When I designed it, I wanted to make a quilt that represented different struggles our country has faced, so I picked a few wars and picked blocks to represent them to make this quilt.
The center block is called Puritans Star - for the Puritans that came to this country and started an American legacy.
One block is called Continental - for Washington's Continental Army of patriots during the Revolutionary War.
One block is called Dutchman's Puzzle - for the good people of Germany that moved into this country as immigrants before the Revoultionary War, the Hessian soldiers that stayed after the war, and for the immigrants that settled in the 1800s.
One block is called Stars and Stripes - for the War of 1812 when the Star Spangled Banner was written.
One block is called French Forest - for the boys that died in the forests and countrysides of France and Belgium during World War I, or the Great War.
One block is called Devil's Claw - for the American Civil War prison camp in modern day Colorado called Devils Claw Canyon.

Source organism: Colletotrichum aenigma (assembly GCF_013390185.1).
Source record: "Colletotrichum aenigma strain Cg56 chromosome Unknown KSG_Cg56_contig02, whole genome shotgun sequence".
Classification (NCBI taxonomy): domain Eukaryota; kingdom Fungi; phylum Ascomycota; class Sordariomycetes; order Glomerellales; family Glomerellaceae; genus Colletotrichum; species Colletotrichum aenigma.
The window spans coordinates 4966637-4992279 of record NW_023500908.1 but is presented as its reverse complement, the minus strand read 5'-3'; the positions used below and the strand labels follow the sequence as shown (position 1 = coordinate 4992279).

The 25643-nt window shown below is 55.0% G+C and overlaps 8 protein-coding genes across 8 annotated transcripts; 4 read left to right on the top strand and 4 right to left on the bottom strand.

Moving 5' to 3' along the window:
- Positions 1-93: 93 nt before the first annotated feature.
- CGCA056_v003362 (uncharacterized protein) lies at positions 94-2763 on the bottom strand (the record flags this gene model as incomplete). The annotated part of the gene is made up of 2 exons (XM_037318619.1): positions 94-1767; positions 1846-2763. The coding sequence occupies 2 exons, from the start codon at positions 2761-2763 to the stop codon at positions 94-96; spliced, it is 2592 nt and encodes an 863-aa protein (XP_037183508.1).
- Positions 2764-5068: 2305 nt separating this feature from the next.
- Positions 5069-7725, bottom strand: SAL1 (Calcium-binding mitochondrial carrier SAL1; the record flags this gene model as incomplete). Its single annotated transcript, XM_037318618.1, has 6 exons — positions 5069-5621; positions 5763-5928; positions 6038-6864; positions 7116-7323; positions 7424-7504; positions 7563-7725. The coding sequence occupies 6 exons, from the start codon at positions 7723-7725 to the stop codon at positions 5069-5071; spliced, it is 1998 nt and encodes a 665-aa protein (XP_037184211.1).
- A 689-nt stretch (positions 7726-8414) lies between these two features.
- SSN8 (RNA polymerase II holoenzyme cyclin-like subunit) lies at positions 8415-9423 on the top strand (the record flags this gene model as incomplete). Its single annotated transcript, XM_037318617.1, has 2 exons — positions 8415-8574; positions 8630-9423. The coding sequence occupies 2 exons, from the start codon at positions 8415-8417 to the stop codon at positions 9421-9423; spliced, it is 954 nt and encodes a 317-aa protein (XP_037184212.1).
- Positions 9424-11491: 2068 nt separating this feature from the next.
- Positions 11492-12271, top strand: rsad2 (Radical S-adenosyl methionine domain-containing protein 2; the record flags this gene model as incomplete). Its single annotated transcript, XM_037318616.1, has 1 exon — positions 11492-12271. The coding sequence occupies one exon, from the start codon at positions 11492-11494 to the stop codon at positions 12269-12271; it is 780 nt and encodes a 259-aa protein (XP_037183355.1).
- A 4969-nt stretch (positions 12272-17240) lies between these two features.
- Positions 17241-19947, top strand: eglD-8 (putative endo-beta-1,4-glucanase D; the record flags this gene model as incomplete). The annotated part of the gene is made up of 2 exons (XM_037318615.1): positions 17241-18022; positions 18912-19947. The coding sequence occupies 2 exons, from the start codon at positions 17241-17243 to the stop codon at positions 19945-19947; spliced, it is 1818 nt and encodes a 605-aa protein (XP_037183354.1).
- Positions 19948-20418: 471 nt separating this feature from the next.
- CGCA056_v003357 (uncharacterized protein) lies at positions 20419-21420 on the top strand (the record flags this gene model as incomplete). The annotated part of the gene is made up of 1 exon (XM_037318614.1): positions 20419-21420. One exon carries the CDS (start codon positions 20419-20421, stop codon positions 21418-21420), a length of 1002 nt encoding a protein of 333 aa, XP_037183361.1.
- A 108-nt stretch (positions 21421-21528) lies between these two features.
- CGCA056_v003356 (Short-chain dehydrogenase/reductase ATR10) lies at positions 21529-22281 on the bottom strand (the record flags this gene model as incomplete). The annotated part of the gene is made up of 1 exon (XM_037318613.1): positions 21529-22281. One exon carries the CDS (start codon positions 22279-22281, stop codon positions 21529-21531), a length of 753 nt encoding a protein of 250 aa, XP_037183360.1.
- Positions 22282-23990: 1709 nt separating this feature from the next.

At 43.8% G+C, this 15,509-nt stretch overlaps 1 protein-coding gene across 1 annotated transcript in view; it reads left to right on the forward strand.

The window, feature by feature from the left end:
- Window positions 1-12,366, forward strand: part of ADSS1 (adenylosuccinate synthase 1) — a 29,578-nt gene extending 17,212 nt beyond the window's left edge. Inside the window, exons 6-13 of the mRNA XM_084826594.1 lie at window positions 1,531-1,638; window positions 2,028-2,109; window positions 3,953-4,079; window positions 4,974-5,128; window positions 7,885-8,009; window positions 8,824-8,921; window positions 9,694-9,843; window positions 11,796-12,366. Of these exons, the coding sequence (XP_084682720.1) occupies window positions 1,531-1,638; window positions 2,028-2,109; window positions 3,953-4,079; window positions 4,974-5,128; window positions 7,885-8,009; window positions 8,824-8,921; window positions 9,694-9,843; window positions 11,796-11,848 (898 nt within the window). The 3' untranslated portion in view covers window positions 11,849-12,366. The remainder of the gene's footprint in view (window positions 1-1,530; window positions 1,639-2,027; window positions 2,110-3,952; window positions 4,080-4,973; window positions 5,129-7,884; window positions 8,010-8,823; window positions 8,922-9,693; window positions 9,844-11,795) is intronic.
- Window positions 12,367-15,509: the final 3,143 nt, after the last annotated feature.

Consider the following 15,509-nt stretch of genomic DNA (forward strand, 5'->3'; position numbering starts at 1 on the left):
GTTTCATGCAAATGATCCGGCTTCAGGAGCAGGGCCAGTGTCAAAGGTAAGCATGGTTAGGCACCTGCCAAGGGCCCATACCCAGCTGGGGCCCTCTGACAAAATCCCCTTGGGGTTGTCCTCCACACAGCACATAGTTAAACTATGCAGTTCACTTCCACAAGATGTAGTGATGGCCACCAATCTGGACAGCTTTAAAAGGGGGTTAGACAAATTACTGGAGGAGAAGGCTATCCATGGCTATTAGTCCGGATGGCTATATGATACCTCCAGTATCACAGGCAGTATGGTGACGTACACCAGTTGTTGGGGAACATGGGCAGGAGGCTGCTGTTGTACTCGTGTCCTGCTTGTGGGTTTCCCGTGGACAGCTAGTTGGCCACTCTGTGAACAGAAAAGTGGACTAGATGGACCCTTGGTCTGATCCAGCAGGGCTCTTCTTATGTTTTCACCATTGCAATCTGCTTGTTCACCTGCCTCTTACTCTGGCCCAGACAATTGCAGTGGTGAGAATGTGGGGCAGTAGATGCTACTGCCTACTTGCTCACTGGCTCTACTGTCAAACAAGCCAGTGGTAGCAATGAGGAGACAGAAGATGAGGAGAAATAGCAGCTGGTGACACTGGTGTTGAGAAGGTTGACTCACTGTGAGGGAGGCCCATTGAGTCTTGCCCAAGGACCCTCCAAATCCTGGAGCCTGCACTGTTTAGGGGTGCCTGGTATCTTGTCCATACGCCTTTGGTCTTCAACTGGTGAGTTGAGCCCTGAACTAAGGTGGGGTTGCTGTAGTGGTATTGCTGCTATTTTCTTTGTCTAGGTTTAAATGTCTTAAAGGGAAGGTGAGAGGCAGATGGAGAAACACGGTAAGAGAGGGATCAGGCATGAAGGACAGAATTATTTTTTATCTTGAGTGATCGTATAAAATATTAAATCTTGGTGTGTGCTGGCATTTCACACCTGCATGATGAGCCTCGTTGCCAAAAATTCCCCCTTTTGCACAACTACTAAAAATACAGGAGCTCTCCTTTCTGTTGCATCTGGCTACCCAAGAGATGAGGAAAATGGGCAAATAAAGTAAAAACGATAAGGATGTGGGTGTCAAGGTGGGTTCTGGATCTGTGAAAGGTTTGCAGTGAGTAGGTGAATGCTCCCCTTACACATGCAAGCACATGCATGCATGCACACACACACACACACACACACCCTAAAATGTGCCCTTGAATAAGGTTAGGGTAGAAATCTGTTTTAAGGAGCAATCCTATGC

One block is called Lincoln - for all the American Civil War soldiers and the good man that was president during such a turbulent time.
One block is called Battalion Drum - for the Saints of the Mormon Battalion during the Mexican War in 1846-48.
One block is called Pacific Railroad - for President Polk's 'Manifest Destiny' of joining the east and the west together by railway, Donner Pass, and all the pioneers that headed west.
There are 4 Puritan Star blocks in the four corners.
I named this quilt TIME MARCHES ON.
These are called flying geese units. They have been lost since November. That is why I have not finished this quilt - I could not bring myself to cutting and making 88 more flying geese, plus, I used up most of my scraps to make them, and I REALLY wanted a scrappy border. I didn't want to have to buy more fabric and have matching geese. Silly, I know. Anyway, my neighbor Debbie was looking through her sewing room and found them a few weeks ago! YIPPEE! So, I have been busy finishing my flying geese.
They are sewn into long strips that will go on the outside of the quilt. (See how useful that treadmill is! Just kidding, I really have been using it with its intended purpose!)
The Fox and Geese Border is for the boys of WWII. Much of WWII was spent in foxholes and trenches the soldiers dug out of the ground to stay warm and safe. During the winter of 1944-45 during the Battle of the Bulge, they are well remembered.
I am making this quilt using all civil war era reproduction fabrics. Well, I am going to go sew and get this quilt finished!